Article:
Improving the All Star Starting Lineup

Sorry for the lack of content lately. I’ve been on vacation. I was in Los Angeles for a few days and I’m in New Zealand now, and for the next month or so. There may not be as many articles as there may normally be, but I’ll do my best to keep up.

On Sunday, the All Star rosters for each league were announced, outside of the final spot. As always, there were some notable omissions and some questionable inclusions. I figured that something fun for us to do would be to go through each starting lineup and single out the unworthy starters, explaining why they’re undeserving and who should replace them.

Let’s start with the AL.

C: Matt Wieters. Wieters has had only about 150 at bats this year and is out for the season due to injury. I can’t imagine how he’s considered an All Star. Filling in for him as a starter is Salvador Perez. Although he’s been good, how is he better than Derek Norris? Perez has 120 more at bats than Norris, but only has eight more runs (35-27) and two more homers (10-8). Norris leads 37-32 in RBIs and has big leads in average (.312-.282) and OBP (.416-.328). It’s really no contest on who’s been a better player per at bat, and Norris has huge leads in rate-based stats and isn’t behind in much in the cumulative stats. This, to me, is an egregious error.

1B: Miguel Cabrera. A solid choice as he’s clearly superior than Brandon Moss and Albert Pujols, two of the main contenders in the AL. The third best 1B in the AL is Jose Abreu, he of the 27 homers. Cabrera’s main competitor is Edwin Encarnacion. Encarnacion is equal to Cabrera in a few categories but has a huge advantage in home runs, 26 to 14. Cabrera makes up some of the difference with a big lead in average (.312-.277). Despite this, it’s pretty clear that Cabrera, at least this year, has not been as good as Encarnacion. He starts in place of him for three reasons:

1. Encarnacion is injured and, even if he was named the starter, he wouldn’t be able to play anyways.

2. Cabrera plays in a bigger baseball market than Encarnacion.

3. The biggest reason that Cabrera gets pushed above Encarnacion is because of his history of elite play. When in doubt, people always go with the established superstar over the newcomer.

2B: Robinson Cano. Cano is starting for the same big reason as Cabrera, because he’s been an All Star for the past few years, but he doesn’t have the same statistical dominance this year. Cabrera, while you could make a case that Encarnacion should be starting over him, at least has comparable stats to his. Cano hasn’t been anywhere close to as good as Jose Altuve, let alone Ian Kinsler and Brian Dozier.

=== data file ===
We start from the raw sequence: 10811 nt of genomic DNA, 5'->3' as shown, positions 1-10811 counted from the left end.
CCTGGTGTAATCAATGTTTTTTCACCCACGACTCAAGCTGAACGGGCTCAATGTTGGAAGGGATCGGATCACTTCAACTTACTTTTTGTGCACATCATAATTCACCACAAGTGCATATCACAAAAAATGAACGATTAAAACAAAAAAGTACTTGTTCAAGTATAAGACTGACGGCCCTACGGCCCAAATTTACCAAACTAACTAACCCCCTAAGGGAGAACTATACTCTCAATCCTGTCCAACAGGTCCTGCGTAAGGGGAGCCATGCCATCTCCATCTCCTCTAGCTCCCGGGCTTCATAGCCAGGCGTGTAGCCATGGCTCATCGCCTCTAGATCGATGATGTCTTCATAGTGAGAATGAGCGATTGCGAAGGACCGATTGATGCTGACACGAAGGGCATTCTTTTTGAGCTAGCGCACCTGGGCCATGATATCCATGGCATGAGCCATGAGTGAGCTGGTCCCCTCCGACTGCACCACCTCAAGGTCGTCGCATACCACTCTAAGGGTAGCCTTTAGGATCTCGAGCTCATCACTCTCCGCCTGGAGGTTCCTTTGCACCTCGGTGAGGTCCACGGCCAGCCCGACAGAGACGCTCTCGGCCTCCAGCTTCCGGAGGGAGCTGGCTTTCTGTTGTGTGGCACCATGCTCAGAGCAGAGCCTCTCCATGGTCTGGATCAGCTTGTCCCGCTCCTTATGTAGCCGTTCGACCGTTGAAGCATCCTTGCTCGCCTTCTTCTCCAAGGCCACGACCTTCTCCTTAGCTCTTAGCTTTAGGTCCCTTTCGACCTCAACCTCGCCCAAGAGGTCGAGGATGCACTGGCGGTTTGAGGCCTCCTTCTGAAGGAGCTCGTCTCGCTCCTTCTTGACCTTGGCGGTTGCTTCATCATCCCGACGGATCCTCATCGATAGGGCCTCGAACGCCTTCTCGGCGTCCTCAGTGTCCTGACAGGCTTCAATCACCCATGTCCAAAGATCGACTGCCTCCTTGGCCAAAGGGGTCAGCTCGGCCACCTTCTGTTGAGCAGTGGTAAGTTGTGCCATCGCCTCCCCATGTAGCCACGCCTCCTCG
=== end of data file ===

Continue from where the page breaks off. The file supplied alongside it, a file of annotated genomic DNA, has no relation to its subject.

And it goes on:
SS: Derek Jeter. It’s the final year of his career, he’s the most popular player in the league, he plays in New York, and he’s one of the best players ever. That’s why he’s starting. Logically, though, he’s completely undeserving. He’s horrible defensively at shortstop, and the only reason why he stays there is to keep his streak alive of playing his entire career at one position. He’s okay offensively, but is nowhere near as good as Alexei Ramirez, Erick Aybar, or even Jose Reyes. The Captain deserves to start in the last All Star Game of his career, but it doesn’t mean that he got there by stats alone.

3B: Josh Donaldson. This is a pretty good pick. Donaldson was elite last year and is still above average this year. He hits for power, with 18 homers and 63 RBIs on the year. His average has slipped a bit to .247, but a lot of that is due to bad luck, as shown by his low BABIP. Another factor helping him out is the overall weakness of third baseman in the AL. There’s only Kyle Seager and Adrian Beltre that compare to him, but Donaldson is easily better all around than Seager and is better than Beltre, although by a slimmer margin than one might think.

OF: Jose Bautista, Mike Trout, Adam Jones. All are good choices. They’re all clearly a cut above the reserves, Michael Brantley, Yoenis Cespedes, and Alex Gordon, along with the rest of the outfield candidates in the AL. There’s not much to say about these picks.

DH: Nelson Cruz. Another good pick, although I’d have chosen Victor Martinez over him, due to his higher average and OBP with comparable numbers in cumulative stats.

Let’s move on to the NL.